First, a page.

FFQF: The Bible in Schools
In a day and age when our society embraces moral relativism and religious relativism, in a day and age when these demented philosophies have produced more major problems than we seem to be able to grapple with, and in a day and age that refuses to turn to God in the midst of escalating licentiousness and decadence, the words of our wise forefathers need so much to be considered and applied.
It is now several months since I promised to give you my reasons for preferring the Bible as a schoolbook to all other compositions. Before I state my arguments, I shall assume the five following propositions:
1 . That Christianity is the only true and perfect religion; and that in proportion as mankind adopt its principles and obey its precepts they will be wise and happy.
2. That a better knowledge of this religion is to be acquired by reading the Bible than in any other way.
Every just principle that is to be found in the writings of Voltaire is borrowed from the Bible; and the morality of Deists, which has been so much admired and praised where it has existed, has been, I believe, in most cases, the effect of habits produced by early instruction in the principles of Christianity.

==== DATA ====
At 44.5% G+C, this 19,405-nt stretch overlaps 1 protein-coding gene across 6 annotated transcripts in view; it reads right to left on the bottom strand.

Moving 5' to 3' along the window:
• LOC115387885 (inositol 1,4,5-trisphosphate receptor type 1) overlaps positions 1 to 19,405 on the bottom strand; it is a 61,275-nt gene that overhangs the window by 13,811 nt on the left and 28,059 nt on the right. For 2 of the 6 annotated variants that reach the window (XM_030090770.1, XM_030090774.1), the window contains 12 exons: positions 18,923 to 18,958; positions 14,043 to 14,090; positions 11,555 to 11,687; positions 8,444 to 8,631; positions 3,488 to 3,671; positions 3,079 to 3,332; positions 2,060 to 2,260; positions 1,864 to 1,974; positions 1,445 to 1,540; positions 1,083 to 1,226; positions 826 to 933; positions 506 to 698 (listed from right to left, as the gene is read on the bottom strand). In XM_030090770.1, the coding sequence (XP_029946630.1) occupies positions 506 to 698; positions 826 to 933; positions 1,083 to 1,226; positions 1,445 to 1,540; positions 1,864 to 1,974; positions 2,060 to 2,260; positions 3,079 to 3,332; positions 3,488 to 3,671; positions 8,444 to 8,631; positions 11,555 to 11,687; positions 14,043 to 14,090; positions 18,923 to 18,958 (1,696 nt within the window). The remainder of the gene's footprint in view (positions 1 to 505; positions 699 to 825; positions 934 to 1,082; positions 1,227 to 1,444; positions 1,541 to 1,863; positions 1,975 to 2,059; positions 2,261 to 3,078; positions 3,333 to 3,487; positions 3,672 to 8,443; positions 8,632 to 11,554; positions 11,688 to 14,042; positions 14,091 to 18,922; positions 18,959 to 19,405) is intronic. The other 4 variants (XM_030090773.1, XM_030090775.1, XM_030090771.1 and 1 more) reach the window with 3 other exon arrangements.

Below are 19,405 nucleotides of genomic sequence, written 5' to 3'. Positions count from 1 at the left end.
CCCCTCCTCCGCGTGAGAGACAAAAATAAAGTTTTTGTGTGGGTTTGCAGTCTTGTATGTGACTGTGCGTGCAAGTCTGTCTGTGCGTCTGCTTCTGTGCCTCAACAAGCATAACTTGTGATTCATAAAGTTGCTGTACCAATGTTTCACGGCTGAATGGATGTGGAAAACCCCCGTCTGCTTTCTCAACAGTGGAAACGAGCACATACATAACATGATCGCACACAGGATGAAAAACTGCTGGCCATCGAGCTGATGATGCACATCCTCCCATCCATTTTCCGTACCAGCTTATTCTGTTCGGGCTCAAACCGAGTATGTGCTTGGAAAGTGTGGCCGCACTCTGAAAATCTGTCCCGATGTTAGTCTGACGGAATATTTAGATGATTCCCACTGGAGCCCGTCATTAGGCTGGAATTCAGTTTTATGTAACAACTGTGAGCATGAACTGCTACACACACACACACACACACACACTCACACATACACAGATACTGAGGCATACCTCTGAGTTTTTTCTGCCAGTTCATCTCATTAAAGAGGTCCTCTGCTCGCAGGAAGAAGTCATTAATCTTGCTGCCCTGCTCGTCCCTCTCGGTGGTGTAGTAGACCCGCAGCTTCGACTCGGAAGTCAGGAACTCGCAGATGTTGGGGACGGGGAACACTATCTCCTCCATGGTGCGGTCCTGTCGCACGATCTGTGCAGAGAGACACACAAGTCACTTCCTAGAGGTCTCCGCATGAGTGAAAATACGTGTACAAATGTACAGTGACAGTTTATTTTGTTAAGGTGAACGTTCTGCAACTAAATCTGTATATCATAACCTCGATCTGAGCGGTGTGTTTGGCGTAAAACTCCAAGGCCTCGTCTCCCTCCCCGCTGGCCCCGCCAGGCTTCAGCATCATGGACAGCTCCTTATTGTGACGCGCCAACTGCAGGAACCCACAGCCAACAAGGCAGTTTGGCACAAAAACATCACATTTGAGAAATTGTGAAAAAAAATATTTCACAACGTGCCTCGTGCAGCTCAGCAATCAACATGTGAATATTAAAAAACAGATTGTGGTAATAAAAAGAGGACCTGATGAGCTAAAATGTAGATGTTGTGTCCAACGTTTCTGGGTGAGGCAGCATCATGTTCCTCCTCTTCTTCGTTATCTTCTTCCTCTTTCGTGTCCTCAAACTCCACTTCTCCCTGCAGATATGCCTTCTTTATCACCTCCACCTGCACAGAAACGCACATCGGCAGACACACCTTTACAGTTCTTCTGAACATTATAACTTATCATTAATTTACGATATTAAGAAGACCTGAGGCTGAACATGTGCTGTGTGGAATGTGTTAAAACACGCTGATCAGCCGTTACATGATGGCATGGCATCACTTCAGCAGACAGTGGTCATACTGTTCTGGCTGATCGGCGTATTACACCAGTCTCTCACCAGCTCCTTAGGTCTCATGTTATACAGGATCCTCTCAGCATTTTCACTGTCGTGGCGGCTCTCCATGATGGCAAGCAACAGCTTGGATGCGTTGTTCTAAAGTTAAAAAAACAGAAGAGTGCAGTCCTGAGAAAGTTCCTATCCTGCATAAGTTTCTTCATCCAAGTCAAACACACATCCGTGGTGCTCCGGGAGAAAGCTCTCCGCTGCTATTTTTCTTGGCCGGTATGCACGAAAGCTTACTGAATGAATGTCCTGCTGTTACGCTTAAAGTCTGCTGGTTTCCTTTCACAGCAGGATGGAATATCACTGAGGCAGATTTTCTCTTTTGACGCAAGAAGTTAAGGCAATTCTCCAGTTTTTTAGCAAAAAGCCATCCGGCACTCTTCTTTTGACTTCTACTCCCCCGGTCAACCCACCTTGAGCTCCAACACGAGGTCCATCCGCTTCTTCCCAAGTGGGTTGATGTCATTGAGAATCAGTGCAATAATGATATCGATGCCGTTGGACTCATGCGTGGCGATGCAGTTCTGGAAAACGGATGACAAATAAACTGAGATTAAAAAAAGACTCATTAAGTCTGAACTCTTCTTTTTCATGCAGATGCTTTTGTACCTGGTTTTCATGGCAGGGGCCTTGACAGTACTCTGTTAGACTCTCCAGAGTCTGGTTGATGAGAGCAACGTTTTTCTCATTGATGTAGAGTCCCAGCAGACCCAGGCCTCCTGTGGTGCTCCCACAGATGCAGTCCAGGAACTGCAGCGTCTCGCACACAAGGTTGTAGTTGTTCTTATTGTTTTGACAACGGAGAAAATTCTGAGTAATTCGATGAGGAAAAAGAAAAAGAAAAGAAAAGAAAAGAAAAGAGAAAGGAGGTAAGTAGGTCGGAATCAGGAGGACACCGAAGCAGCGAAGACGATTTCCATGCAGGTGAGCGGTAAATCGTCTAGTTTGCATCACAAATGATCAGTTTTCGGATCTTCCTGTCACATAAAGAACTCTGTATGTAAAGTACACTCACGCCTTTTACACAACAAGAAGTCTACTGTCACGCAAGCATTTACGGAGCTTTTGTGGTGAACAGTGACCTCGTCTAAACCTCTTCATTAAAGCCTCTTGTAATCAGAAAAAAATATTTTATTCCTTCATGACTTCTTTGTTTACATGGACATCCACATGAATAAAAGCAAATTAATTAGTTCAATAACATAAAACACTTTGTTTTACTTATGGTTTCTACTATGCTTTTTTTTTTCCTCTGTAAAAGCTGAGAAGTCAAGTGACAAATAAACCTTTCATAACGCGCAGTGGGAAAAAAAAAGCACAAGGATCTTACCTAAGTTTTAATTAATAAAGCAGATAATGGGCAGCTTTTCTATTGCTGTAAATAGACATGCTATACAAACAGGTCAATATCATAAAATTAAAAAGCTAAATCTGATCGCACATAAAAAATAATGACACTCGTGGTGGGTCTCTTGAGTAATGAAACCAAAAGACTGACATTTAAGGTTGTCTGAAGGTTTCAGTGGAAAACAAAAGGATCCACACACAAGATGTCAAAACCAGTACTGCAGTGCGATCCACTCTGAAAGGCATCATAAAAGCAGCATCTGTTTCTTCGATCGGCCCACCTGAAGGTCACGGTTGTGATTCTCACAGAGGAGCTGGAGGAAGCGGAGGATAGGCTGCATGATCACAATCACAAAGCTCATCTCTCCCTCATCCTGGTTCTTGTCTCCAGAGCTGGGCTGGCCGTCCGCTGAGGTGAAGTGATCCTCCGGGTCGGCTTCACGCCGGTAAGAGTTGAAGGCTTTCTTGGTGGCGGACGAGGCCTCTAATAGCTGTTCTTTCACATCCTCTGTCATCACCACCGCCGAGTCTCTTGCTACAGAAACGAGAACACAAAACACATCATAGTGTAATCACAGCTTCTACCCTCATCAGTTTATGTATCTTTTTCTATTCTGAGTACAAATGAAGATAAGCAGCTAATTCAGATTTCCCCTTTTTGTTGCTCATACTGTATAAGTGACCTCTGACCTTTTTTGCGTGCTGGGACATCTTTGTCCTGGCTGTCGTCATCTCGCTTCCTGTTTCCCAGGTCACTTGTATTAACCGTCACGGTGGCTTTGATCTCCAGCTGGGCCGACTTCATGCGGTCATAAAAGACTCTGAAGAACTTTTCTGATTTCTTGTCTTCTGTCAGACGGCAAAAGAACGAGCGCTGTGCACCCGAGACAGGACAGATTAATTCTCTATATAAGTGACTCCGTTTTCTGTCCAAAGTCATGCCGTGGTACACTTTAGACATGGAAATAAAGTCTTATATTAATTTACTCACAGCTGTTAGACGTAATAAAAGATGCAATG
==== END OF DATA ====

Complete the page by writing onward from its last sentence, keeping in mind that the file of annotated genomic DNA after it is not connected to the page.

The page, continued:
Benjamin Rush, A Defense of the Use of the Bible in Public Schools
Why then, if these books for children must be retained, as they will be, should not the Bible regain the place it once held as a school book? Its morals are pure, its examples captivating and noble. The reverence for the sacred book that is thus early impressed lasts long; and probably, if not impressed in infancy, never takes firm hold of the mind.
Fisher Ames, Essay on School Books (1801)
Why may not the Bible, and especially the New Testament, without note or comment, be read and taught as a divine revelation in the college — its general precepts expounded, its evidences explained, and its glorious principles of morality inculcated? What is there to prevent a work, not sectarian, upon the general evidences of Christianity, from being read and taught in the college by lay-teachers? … Where can the purest principles of morality be learned so clearly or so perfectly as from the New Testament? Where are benevolence, the love of truth, sobriety, industry, so powerfully and irresistibly inculcated as in the sacred volume?
Chief-Justice Joseph Story, Opinion of the United States Supreme Court in the case Vidal v. Girard’s Executors (1844)